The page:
I will report on two studies that involved the assessment and development
of Basotho (people of Lesotho, Southern Africa) elementary students' probabilistic
thinking. As an extension of framework research on probabilistic thinking
by Jones and his colleagues (Jones et al., 1997), we generated and validated
a framework that described and predicted the probabilistic thinking of
Basotho students' in grades 1, 3, 5, 7 and 8 across five constructs: sample
space, probability of an event, probability comparisons, conditional probability,
and independence (Polaki, Lefoka,& Jones, 2000). The framework described
students' probabilistic thinking in terms of four developmental levels
that were found to be consistent with the thinking levels in Case's (1996)
more general cognitive model, and in essence, demonstrated that Case's
model was applicable to probabilistic thinking in addition to the three
knowledge domains previously examined by Case: quantitative thinking,
spatial thinking, and narrative thinking.
As a follow- up to this study (Polaki et al., 2000), I designed and implemented
two versions of a teaching experiment that traced the development of Basotho
elementary (grades 4 and 5) students' growth in probabilistic thinking
(Polaki, 2000). The first version focused on small-sample experiments
and analysis of sample space composition. The second version incorporated
small-and large-sample experimentation (simulations) in addition to analyses
of sample space symmetry. Grounded in Cobb's (1999) developmental research
cycle, the main objectives of each version were to (a) to identify and
trace the evolution of mathematical practices associated with growth in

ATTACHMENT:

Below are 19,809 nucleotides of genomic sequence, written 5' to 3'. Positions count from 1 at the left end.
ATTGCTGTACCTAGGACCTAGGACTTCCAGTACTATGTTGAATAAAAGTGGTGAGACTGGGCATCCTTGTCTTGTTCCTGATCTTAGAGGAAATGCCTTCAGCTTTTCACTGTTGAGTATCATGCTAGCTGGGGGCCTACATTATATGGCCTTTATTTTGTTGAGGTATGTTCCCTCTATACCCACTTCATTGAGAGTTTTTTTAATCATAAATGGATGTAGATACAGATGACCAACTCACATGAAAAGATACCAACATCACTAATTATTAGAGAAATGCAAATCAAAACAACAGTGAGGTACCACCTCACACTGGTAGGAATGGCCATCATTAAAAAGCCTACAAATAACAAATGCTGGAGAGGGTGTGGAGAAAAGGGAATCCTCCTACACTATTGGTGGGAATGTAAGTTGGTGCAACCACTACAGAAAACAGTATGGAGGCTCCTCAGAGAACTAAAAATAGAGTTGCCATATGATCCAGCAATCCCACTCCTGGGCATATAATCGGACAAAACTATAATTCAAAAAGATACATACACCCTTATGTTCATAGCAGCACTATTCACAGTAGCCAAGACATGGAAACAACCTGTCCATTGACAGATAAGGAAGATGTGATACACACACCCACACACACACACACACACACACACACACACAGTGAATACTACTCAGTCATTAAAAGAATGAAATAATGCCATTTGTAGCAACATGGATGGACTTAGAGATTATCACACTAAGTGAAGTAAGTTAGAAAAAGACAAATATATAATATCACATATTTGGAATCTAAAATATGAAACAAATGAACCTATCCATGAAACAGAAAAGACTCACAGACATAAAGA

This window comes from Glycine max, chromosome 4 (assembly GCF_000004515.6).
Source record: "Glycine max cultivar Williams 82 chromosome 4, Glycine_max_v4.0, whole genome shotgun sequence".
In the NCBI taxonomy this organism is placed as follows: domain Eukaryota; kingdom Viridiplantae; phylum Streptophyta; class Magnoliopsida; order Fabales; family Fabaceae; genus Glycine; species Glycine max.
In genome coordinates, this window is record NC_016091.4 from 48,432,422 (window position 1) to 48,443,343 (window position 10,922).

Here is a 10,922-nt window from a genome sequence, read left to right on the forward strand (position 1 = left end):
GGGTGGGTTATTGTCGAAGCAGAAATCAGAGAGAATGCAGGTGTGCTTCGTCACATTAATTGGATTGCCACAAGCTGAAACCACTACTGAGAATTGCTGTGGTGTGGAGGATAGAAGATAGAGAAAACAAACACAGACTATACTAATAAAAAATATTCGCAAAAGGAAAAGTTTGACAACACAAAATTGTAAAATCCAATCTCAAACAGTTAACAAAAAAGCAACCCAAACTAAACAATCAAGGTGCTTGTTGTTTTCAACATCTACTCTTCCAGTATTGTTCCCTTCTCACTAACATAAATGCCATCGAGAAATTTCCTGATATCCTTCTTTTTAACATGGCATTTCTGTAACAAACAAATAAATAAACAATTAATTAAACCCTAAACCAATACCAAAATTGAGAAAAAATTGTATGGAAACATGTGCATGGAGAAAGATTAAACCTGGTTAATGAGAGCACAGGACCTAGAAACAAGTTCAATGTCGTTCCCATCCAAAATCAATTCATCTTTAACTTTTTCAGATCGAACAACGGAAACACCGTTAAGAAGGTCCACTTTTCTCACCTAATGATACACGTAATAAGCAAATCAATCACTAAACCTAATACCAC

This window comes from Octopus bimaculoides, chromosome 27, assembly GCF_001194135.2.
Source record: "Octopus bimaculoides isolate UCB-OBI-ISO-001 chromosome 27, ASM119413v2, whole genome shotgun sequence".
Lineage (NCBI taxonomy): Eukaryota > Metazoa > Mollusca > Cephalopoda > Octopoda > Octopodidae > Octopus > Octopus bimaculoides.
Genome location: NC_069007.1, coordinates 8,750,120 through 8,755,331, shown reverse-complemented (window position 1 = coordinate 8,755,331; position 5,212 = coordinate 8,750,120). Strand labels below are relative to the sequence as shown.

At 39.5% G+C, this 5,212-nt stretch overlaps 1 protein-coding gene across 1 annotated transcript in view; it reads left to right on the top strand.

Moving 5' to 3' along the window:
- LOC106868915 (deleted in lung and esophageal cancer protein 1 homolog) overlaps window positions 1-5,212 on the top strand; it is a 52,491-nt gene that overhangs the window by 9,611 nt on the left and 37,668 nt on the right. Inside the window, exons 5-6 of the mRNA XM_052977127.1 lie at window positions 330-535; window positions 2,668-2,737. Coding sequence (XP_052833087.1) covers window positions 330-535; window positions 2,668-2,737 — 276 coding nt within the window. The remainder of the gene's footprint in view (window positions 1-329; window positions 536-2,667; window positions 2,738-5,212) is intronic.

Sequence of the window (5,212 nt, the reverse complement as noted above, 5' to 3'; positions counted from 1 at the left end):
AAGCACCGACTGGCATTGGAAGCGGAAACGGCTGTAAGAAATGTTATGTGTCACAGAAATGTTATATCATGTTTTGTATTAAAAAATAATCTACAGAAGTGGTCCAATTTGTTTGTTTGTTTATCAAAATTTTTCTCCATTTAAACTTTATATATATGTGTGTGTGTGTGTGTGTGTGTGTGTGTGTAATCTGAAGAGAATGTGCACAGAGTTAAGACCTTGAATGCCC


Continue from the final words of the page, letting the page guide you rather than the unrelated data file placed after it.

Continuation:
thinking about sample space and probability of an event, (b) identify
key episodes that were associated with students' growth in probabilistic
thinking, and (c) evaluate the effectiveness of each version of the teaching
experiment. Analyses of the data revealed existence of the following thinking
patterns: (a) a sample space misconception (Jones et al., 1999) that was
highly resistant to instruction, (b) a weak and often unstable part-part
schema that was minimally effective in enabling target students to identify
complete sample space and to order probabilities for 1-dimensional experiments,
and (c) a stronger and more stable part-part schema that enabled target
students to reason with greater consistency when listing the complete
set of outcomes and when ordering probabilities for 1-dimensional experiments.
Additionally, as evidenced by changes in thinking levels, each version
of the teaching experiment had a substantial impact on the target students'
Case, R. (1996). Reconceptualizing the nature of children's' conceptual
structures and their development in middle childhood. Monographs of the
Society for Research in Child Development, 61, (1-2, Serial N0. 246),
Cobb, P. (1999). Individual and collective mathematical development:
The case of statistical analysis. Mathematical Thinking and Learning,
1 (1), 5-43.
Jones, G. A., Langrall, C. W., Thornton, C. A., & Mogill, A. T. (1997).
A framework for assessing and nurturing young children's thinking in probability.
Educational Studies in Mathematics, 32, 101-125.
Jones, G. A., Langrall, C. W., Thornton, C. A., & Mogill, A. T. (1999).
Using students' probabilistic thinking in instruction. Journal for Research
in Mathematics Education, 30, 487-519.
Polaki M. V. (2000). Using instruction to trace the development of Basotho
elementary students' probabilistic thinking. Unpublished doctoral dissertation,
Illinois State University, Normal.
Polaki, M. V., Lefoka, P. J., & Jones, G. A (2000). Developing a cognitive
framework for describing and predicting Basotho students' probabilistic
thinking. BOLESWA Educational Research Journal, 17, 1-20.